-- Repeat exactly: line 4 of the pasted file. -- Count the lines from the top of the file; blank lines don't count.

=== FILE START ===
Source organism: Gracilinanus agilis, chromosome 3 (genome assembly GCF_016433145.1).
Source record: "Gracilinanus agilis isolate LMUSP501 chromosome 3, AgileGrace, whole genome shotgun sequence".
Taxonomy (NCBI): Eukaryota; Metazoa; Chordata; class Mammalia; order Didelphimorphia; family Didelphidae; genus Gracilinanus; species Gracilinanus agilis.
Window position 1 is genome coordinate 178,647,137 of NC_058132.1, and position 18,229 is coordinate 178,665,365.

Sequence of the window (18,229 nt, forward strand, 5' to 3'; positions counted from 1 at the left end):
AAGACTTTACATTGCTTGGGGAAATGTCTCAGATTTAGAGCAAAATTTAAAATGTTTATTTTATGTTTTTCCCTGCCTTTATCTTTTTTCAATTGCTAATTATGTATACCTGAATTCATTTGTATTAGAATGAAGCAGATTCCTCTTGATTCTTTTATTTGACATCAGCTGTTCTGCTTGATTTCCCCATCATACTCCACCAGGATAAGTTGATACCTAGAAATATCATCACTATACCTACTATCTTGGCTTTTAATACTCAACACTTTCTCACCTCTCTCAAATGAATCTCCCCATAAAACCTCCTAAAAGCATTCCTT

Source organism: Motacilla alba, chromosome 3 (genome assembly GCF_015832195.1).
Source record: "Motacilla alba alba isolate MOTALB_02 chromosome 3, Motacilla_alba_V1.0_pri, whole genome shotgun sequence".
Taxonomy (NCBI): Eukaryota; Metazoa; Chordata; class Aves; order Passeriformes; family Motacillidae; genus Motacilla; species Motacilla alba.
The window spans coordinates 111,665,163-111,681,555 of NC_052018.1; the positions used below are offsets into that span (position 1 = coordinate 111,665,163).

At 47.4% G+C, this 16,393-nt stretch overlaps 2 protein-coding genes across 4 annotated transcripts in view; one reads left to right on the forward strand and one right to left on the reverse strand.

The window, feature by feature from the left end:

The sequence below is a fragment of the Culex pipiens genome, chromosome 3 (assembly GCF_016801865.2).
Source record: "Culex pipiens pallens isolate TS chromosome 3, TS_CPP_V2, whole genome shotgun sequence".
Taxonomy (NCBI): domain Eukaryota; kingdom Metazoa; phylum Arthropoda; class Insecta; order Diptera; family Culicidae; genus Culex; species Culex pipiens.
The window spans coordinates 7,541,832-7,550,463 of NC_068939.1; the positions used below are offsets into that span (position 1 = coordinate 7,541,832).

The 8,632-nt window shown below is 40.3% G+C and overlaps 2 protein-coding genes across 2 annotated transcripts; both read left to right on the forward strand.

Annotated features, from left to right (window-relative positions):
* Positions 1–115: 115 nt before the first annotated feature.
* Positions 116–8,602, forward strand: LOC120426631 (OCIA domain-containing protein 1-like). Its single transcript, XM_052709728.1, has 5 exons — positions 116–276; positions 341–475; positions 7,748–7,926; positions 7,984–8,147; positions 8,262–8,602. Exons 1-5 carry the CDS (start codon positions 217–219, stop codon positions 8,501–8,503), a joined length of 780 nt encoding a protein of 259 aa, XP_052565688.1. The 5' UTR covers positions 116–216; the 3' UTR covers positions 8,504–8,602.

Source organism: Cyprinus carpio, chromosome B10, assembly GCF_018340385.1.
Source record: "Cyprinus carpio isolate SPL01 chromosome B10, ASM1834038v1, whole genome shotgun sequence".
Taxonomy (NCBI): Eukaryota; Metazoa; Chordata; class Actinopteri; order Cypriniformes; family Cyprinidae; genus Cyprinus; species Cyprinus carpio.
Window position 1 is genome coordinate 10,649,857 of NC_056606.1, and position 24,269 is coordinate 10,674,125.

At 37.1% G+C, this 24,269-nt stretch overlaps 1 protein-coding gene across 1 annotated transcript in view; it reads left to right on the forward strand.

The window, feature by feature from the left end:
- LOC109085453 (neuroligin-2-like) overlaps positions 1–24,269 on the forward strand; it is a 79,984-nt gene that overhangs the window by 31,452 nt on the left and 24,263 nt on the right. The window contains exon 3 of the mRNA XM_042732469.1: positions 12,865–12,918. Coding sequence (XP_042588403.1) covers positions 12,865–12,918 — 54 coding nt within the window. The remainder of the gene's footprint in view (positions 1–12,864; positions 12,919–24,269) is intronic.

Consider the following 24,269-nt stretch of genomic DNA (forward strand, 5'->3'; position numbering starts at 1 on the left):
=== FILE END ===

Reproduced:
Window position 1 is genome coordinate 178,647,137 of NC_058132.1, and position 18,229 is coordinate 178,665,365.